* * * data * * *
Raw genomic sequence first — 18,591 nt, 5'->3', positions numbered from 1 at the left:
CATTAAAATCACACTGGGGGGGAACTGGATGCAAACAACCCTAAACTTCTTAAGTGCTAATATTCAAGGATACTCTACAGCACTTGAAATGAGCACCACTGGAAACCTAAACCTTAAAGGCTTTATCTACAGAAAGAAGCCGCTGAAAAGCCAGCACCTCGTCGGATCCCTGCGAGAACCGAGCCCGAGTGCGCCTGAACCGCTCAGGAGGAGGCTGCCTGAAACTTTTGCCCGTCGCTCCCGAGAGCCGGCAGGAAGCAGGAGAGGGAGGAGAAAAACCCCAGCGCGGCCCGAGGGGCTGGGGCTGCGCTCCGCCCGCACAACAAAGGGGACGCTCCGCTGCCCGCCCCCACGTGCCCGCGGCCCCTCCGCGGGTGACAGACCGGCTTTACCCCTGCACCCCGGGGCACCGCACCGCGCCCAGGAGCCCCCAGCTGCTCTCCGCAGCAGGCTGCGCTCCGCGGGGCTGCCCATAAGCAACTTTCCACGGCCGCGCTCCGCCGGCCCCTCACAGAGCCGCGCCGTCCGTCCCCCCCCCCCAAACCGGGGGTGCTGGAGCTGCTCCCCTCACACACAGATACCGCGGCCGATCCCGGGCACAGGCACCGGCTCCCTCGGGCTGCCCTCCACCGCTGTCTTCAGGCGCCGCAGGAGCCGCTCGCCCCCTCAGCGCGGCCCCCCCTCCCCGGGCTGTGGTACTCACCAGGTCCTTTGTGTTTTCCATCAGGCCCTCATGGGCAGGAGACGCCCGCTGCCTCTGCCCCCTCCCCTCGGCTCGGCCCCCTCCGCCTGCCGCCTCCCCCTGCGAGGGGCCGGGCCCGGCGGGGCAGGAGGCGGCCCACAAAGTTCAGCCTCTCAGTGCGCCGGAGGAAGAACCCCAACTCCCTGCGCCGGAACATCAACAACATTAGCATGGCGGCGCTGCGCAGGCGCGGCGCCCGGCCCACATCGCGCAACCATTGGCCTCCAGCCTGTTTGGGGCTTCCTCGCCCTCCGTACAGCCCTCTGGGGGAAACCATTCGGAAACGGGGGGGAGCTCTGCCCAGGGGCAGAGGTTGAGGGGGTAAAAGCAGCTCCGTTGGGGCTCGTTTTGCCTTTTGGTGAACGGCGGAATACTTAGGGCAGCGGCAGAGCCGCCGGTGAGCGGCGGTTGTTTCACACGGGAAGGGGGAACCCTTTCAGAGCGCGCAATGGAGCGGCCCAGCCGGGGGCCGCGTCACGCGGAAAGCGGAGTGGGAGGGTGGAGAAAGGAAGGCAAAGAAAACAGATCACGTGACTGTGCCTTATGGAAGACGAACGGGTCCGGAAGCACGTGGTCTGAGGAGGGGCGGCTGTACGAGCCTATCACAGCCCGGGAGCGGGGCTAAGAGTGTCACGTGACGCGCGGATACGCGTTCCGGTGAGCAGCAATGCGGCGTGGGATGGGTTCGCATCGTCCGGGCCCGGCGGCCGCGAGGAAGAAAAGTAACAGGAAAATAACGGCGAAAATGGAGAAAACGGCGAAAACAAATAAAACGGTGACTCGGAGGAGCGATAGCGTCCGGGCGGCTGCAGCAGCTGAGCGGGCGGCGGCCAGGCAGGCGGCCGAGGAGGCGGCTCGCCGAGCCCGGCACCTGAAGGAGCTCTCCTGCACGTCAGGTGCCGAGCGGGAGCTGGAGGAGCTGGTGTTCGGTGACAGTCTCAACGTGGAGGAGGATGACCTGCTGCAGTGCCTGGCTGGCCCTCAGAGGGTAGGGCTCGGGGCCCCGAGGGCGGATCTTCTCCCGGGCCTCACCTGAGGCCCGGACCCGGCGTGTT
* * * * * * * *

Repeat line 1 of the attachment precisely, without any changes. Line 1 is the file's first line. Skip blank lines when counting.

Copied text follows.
Raw genomic sequence first — 18,591 nt, 5'->3', positions numbered from 1 at the left: